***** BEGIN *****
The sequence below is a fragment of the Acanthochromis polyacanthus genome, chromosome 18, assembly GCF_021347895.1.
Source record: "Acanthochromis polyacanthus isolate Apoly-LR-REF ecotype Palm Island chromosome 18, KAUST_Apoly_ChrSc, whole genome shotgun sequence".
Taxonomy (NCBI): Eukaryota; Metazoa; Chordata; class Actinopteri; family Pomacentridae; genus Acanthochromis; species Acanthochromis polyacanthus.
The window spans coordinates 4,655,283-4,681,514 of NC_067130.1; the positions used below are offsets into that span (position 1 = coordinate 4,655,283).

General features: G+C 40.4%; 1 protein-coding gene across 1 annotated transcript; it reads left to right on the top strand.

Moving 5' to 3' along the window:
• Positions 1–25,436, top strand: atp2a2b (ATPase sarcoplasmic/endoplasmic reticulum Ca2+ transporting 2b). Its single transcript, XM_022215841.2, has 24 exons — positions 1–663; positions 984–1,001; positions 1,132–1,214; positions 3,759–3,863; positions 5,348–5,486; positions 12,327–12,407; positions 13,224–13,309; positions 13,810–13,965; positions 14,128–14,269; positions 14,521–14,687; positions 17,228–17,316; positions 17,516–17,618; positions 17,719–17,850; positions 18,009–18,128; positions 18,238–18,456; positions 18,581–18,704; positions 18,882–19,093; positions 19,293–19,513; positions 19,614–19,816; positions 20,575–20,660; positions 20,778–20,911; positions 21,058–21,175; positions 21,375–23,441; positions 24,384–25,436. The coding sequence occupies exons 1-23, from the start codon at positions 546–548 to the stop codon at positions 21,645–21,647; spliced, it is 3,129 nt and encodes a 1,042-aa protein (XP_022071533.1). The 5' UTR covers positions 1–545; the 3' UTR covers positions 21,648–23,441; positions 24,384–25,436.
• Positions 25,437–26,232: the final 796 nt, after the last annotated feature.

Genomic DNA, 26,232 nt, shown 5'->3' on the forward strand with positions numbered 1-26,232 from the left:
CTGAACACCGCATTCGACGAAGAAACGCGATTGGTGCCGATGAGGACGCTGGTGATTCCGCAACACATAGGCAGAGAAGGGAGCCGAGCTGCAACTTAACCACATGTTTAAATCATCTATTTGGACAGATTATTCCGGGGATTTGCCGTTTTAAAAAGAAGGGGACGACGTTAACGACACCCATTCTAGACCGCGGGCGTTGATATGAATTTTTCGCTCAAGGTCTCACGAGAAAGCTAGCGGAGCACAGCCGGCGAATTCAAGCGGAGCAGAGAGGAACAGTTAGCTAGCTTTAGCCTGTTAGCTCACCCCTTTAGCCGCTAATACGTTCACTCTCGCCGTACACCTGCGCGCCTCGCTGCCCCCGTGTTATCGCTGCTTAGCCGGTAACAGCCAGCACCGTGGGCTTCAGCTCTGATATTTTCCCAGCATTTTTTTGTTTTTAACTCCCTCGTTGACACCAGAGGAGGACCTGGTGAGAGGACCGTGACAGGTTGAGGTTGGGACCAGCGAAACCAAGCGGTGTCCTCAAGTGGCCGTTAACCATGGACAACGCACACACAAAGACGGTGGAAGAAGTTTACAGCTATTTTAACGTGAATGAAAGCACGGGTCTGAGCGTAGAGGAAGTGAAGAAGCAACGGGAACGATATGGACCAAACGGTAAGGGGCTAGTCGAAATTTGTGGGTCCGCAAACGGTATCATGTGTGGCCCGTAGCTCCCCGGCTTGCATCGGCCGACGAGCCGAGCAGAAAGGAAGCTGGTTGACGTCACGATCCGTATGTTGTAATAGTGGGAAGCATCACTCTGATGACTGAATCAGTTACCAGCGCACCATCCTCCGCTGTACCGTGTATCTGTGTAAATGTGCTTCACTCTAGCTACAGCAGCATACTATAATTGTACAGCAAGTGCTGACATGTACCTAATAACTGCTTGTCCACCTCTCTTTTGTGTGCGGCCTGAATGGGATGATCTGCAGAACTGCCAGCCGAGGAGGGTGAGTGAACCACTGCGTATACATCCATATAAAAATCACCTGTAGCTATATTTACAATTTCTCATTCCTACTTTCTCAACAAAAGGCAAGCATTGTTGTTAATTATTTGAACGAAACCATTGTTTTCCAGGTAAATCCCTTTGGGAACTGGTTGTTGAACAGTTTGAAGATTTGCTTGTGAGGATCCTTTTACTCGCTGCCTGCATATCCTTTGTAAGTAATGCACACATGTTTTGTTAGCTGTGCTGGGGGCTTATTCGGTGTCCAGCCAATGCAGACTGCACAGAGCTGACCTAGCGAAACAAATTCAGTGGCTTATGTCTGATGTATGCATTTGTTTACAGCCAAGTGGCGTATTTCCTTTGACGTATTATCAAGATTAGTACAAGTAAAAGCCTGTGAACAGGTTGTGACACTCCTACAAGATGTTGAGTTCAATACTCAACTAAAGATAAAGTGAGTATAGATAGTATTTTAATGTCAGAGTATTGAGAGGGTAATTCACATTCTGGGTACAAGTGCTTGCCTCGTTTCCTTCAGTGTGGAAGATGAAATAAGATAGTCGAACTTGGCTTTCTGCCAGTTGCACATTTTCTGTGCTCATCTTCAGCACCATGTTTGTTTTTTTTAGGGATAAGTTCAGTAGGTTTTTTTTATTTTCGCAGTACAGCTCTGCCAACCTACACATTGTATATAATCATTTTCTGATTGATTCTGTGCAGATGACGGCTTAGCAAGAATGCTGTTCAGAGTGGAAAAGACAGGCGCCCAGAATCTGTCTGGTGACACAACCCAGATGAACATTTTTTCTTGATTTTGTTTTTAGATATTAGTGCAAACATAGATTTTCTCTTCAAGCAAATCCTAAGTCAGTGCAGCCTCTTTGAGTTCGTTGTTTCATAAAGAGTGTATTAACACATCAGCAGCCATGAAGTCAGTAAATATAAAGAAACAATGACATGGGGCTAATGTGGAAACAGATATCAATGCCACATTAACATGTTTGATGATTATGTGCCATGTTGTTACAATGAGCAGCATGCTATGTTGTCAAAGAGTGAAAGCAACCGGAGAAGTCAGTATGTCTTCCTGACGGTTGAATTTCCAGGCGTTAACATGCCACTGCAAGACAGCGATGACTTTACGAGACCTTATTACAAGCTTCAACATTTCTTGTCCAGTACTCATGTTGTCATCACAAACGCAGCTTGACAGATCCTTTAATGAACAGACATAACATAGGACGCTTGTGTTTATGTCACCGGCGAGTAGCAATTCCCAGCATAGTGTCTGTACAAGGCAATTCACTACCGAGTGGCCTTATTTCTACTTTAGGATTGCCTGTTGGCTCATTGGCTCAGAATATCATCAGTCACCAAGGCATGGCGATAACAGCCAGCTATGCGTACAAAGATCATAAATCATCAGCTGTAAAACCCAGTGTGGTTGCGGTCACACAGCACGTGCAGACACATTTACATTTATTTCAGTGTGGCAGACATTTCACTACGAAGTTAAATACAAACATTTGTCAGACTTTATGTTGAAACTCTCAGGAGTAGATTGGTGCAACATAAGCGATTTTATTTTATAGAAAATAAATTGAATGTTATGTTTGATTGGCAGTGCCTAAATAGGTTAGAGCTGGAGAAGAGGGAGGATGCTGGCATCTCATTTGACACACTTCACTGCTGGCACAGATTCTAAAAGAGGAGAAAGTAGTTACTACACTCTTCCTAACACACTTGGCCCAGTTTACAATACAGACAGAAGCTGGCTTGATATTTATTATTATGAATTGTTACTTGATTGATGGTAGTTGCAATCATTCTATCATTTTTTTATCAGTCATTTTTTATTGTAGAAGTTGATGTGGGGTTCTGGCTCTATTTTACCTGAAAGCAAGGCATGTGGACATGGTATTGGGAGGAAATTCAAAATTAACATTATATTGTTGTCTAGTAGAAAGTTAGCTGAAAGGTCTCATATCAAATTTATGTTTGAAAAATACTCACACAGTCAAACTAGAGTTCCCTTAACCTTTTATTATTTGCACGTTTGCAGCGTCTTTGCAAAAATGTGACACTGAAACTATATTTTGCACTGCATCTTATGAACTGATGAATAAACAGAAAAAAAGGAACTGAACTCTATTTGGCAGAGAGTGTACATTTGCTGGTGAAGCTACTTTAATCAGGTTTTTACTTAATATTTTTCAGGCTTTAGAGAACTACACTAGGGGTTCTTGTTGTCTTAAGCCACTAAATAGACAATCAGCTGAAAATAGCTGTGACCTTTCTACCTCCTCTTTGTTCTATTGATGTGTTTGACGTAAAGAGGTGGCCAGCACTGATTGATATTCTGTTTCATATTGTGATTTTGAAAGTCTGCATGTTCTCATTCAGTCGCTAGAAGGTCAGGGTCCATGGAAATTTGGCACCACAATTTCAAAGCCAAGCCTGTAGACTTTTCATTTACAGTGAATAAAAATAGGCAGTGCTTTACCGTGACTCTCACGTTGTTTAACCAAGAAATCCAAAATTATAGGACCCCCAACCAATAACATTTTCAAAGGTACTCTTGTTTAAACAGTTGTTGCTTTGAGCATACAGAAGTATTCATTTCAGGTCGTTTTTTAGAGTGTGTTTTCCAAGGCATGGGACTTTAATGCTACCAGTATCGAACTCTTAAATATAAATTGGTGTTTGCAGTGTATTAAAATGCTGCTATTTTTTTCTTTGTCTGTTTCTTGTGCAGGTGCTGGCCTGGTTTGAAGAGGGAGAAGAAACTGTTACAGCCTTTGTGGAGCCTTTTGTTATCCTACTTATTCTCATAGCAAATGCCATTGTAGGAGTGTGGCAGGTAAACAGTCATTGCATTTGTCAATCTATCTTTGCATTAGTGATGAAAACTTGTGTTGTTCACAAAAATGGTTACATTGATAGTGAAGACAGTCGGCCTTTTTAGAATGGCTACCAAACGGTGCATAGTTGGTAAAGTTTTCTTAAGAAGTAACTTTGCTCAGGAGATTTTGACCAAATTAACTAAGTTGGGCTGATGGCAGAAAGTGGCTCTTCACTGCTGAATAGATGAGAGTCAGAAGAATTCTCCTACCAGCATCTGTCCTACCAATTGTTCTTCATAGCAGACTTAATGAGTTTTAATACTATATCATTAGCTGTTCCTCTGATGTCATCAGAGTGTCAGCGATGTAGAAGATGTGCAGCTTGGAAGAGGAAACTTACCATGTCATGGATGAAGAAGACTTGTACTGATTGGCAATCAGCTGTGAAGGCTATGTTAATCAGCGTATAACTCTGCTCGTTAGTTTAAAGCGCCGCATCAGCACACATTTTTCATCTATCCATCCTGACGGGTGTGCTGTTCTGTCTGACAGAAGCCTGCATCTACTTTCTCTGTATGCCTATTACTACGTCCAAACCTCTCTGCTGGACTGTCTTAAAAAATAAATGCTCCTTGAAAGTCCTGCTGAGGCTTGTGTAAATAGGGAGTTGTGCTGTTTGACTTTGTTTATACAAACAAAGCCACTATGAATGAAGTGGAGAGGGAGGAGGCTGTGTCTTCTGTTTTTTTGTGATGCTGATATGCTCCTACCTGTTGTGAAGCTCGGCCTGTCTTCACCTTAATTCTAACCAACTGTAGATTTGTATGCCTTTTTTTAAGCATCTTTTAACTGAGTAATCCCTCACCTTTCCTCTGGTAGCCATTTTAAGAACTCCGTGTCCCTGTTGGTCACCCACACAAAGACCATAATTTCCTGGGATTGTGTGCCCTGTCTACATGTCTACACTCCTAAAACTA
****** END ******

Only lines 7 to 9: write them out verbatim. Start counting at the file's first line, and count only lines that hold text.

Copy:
• Positions 1–25,436, top strand: atp2a2b (ATPase sarcoplasmic/endoplasmic reticulum Ca2+ transporting 2b). Its single transcript, XM_022215841.2, has 24 exons — positions 1–663; positions 984–1,001; positions 1,132–1,214; positions 3,759–3,863; positions 5,348–5,486; positions 12,327–12,407; positions 13,224–13,309; positions 13,810–13,965; positions 14,128–14,269; positions 14,521–14,687; positions 17,228–17,316; positions 17,516–17,618; positions 17,719–17,850; positions 18,009–18,128; positions 18,238–18,456; positions 18,581–18,704; positions 18,882–19,093; positions 19,293–19,513; positions 19,614–19,816; positions 20,575–20,660; positions 20,778–20,911; positions 21,058–21,175; positions 21,375–23,441; positions 24,384–25,436. The coding sequence occupies exons 1-23, from the start codon at positions 546–548 to the stop codon at positions 21,645–21,647; spliced, it is 3,129 nt and encodes a 1,042-aa protein (XP_022071533.1). The 5' UTR covers positions 1–545; the 3' UTR covers positions 21,648–23,441; positions 24,384–25,436.
• Positions 25,437–26,232: the final 796 nt, after the last annotated feature.

Genomic DNA, 26,232 nt, shown 5'->3' on the forward strand with positions numbered 1-26,232 from the left: